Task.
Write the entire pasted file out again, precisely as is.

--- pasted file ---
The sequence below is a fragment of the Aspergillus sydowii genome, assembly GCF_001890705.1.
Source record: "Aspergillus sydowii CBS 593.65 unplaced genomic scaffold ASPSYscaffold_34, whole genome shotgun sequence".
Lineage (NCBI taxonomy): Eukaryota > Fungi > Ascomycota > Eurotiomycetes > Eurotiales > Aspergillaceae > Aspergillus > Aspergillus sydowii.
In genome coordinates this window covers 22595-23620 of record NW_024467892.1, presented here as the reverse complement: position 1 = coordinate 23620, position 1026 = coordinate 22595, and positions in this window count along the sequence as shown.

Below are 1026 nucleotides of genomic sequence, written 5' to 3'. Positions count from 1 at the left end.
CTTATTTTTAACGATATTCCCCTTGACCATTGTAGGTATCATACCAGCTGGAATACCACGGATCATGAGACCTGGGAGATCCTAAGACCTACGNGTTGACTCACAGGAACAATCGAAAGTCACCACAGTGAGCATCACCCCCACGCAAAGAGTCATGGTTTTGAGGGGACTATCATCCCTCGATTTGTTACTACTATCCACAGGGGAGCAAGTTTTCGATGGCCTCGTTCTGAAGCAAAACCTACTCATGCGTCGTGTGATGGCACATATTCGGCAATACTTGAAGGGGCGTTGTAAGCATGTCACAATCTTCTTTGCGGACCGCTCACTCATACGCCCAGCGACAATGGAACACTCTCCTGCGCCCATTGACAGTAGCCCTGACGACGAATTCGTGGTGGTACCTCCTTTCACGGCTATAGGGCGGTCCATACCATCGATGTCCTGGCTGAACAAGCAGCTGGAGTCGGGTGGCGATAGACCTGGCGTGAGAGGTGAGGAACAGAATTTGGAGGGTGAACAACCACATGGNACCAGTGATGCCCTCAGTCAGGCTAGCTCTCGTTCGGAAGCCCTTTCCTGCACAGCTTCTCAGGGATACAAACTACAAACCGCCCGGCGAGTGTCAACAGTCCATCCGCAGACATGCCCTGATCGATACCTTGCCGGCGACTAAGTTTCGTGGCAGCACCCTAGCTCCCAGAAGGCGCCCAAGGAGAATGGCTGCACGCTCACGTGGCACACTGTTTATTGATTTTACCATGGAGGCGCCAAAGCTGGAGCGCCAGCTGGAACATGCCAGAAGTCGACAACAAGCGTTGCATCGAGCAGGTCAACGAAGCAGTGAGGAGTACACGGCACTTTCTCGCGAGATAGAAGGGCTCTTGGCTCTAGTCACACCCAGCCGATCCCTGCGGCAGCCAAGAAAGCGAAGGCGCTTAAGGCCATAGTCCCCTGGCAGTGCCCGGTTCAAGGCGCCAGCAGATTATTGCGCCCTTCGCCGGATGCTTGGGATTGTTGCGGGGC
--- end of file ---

The sequence below is a fragment of the Aspergillus sydowii genome, assembly GCF_001890705.1.
Source record: "Aspergillus sydowii CBS 593.65 unplaced genomic scaffold ASPSYscaffold_34, whole genome shotgun sequence".
Lineage (NCBI taxonomy): Eukaryota > Fungi > Ascomycota > Eurotiomycetes > Eurotiales > Aspergillaceae > Aspergillus > Aspergillus sydowii.
In genome coordinates this window covers 22595-23620 of record NW_024467892.1, presented here as the reverse complement: position 1 = coordinate 23620, position 1026 = coordinate 22595, and positions in this window count along the sequence as shown.

Below are 1026 nucleotides of genomic sequence, written 5' to 3'. Positions count from 1 at the left end.
CTTATTTTTAACGATATTCCCCTTGACCATTGTAGGTATCATACCAGCTGGAATACCACGGATCATGAGACCTGGGAGATCCTAAGACCTACGNGTTGACTCACAGGAACAATCGAAAGTCACCACAGTGAGCATCACCCCCACGCAAAGAGTCATGGTTTTGAGGGGACTATCATCCCTCGATTTGTTACTACTATCCACAGGGGAGCAAGTTTTCGATGGCCTCGTTCTGAAGCAAAACCTACTCATGCGTCGTGTGATGGCACATATTCGGCAATACTTGAAGGGGCGTTGTAAGCATGTCACAATCTTCTTTGCGGACCGCTCACTCATACGCCCAGCGACAATGGAACACTCTCCTGCGCCCATTGACAGTAGCCCTGACGACGAATTCGTGGTGGTACCTCCTTTCACGGCTATAGGGCGGTCCATACCATCGATGTCCTGGCTGAACAAGCAGCTGGAGTCGGGTGGCGATAGACCTGGCGTGAGAGGTGAGGAACAGAATTTGGAGGGTGAACAACCACATGGNACCAGTGATGCCCTCAGTCAGGCTAGCTCTCGTTCGGAAGCCCTTTCCTGCACAGCTTCTCAGGGATACAAACTACAAACCGCCCGGCGAGTGTCAACAGTCCATCCGCAGACATGCCCTGATCGATACCTTGCCGGCGACTAAGTTTCGTGGCAGCACCCTAGCTCCCAGAAGGCGCCCAAGGAGAATGGCTGCACGCTCACGTGGCACACTGTTTATTGATTTTACCATGGAGGCGCCAAAGCTGGAGCGCCAGCTGGAACATGCCAGAAGTCGACAACAAGCGTTGCATCGAGCAGGTCAACGAAGCAGTGAGGAGTACACGGCACTTTCTCGCGAGATAGAAGGGCTCTTGGCTCTAGTCACACCCAGCCGATCCCTGCGGCAGCCAAGAAAGCGAAGGCGCTTAAGGCCATAGTCCCCTGGCAGTGCCCGGTTCAAGGCGCCAGCAGATTATTGCGCCCTTCGCCGGATGCTTGGGATTGTTGCGGGGC